Despite being illegal, age discrimination sadly still exists within today’s job market. It mainly affects older candidates, but it can happen to younger ones, too.
While it’s up to employers to ensure their recruitment processes are fair, there are a few steps you can take yourself to minimize the risk of falling victim to age bias, starting with your CV/resume.
Here are a few tips to help you age-proof your CV:
1. Remove unnecessary personal details
The only personal details you need to include are contact details, including your full name, email address, and phone number. You should not have your date of birth or a photograph.
Your email address should be simple and professional, for example, firstname.lastname@example.org. If this type of address is unavailable, consider adding a middle name. Don’t add your year of birth. You may also want to consider updating your email address if it ends with @hotmail or @live, as these are now regarded as outdated and can indicate age.
If you have a LinkedIn profile or a personal website or portfolio, it is a great idea to include these as they allow you to showcase your digital skills.
2. Avoid age-defining statements
Including a short personal profile at the top of your CV can be a great way to grab the hiring manager’s attention and give them a sense of who you are, your critical skills and experience, and your career goals. However, avoid using terms such as ‘seasoned professional’ or ‘young and eager’; aside from needlessly giving away your age, they’re also quite cliché. Moreover, when referring to years of experience, use terms such as ‘10+ years’ experience’ rather than ‘25 years’ experience’.
3. Tailor your CV
The object of a CV is to showcase the skills and experience most relevant to the position in question, so tailoring it to each role is essential. This also means only including your most current posts; it’s generally best not to refer to experiences much beyond ten years ago. Suppose you have particularly relevant skills from roles before ten years ago, or your (recent) work experience is limited. In that case, you may consider creating a skills-based CV instead of a chronological one.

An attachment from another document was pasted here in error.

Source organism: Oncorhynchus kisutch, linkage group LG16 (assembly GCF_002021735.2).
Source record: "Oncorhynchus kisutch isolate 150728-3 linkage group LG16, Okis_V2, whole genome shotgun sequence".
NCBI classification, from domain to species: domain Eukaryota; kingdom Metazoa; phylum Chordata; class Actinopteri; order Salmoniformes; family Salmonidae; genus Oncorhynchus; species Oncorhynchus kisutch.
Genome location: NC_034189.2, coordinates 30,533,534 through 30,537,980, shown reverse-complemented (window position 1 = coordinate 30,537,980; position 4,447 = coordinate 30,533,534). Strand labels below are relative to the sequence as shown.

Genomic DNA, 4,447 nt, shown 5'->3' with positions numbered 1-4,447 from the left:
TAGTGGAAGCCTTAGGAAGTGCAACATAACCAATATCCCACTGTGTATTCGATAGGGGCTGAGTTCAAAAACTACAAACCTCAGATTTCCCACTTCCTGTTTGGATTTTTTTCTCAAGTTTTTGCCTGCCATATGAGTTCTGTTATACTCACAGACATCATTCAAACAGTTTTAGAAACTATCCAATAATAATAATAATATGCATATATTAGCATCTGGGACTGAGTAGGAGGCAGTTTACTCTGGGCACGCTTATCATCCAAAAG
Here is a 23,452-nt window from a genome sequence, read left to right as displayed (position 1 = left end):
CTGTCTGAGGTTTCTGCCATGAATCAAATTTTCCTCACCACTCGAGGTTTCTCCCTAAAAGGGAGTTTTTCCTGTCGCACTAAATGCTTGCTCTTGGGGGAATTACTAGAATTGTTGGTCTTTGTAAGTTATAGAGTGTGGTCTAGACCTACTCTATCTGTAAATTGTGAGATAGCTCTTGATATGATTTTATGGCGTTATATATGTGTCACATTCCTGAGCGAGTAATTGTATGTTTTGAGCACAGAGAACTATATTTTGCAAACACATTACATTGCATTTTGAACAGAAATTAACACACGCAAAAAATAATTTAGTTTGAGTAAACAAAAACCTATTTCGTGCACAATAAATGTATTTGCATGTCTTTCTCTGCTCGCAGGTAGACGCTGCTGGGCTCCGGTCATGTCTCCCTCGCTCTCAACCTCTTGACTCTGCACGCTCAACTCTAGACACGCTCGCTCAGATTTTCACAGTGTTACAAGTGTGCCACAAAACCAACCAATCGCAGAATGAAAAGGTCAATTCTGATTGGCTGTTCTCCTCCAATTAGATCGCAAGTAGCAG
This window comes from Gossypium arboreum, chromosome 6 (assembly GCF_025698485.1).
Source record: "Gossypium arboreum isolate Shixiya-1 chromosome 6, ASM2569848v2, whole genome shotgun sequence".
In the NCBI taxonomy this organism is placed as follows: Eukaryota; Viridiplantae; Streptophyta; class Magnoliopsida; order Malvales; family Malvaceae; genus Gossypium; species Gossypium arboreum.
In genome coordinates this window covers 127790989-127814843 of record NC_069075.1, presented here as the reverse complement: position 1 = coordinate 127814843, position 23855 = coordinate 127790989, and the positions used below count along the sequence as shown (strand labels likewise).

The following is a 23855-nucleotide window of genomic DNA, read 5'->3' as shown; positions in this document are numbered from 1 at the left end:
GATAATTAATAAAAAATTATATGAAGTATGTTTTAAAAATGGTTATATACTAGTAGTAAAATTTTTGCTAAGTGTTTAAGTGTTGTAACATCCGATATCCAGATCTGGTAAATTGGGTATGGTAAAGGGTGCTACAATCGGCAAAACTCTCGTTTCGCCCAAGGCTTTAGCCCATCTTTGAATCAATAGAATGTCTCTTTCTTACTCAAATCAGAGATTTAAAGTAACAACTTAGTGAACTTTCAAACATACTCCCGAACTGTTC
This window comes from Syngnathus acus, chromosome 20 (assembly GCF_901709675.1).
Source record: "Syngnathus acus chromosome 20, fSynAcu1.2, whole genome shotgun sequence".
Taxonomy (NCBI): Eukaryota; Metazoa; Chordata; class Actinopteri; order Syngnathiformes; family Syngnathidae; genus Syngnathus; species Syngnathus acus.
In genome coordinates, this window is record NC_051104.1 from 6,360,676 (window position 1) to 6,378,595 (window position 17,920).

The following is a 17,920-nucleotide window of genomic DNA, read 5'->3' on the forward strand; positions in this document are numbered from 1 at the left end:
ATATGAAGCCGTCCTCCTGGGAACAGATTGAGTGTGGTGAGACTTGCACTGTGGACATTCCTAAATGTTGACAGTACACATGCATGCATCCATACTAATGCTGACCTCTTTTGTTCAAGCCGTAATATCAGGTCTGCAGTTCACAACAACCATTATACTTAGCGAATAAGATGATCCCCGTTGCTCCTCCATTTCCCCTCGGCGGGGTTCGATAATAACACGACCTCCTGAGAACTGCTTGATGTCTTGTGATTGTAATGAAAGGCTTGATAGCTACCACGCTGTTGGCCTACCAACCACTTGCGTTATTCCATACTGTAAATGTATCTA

4. Remove the dates against your education
There’s nothing wrong with adding dates for your education if you’re a recent graduate, but if the last time you attended university was more than ten years ago, it’s best to remove them. Something younger candidates should be careful of is placing too much emphasis on educational qualifications from school. This is fine if you’re a recent school leaver, but it’s less relevant if you’re a graduate, so keep it short and focus on your degree.
5. Keep it simple
Most businesses today use an applicant tracking system, or ATS, to scan your CV and search for relevant keywords. To optimize your chances of being selected by an ATS, you need to keep the formatting of your CV clean and straightforward. Adding graphics or using quirky fonts is not advised, as these could trip up the ATS, meaning your CV isn’t read correctly and goes straight into the ‘no’ pile.
6. Don’t include basic tech skills
Most employers expect candidates to have at least a working knowledge of the Microsoft Office Suite, specifically Word, PowerPoint, and Excel. You should not include these on your CV unless you are a certified software specialist. Also, do not include skills for outdated or defunct technology.
Your CV is your ticket to the interview, so take the time to review, edit, and update it before every application. This way, you can be sure it shows the best of what you have to offer and will stand out for all the right reasons.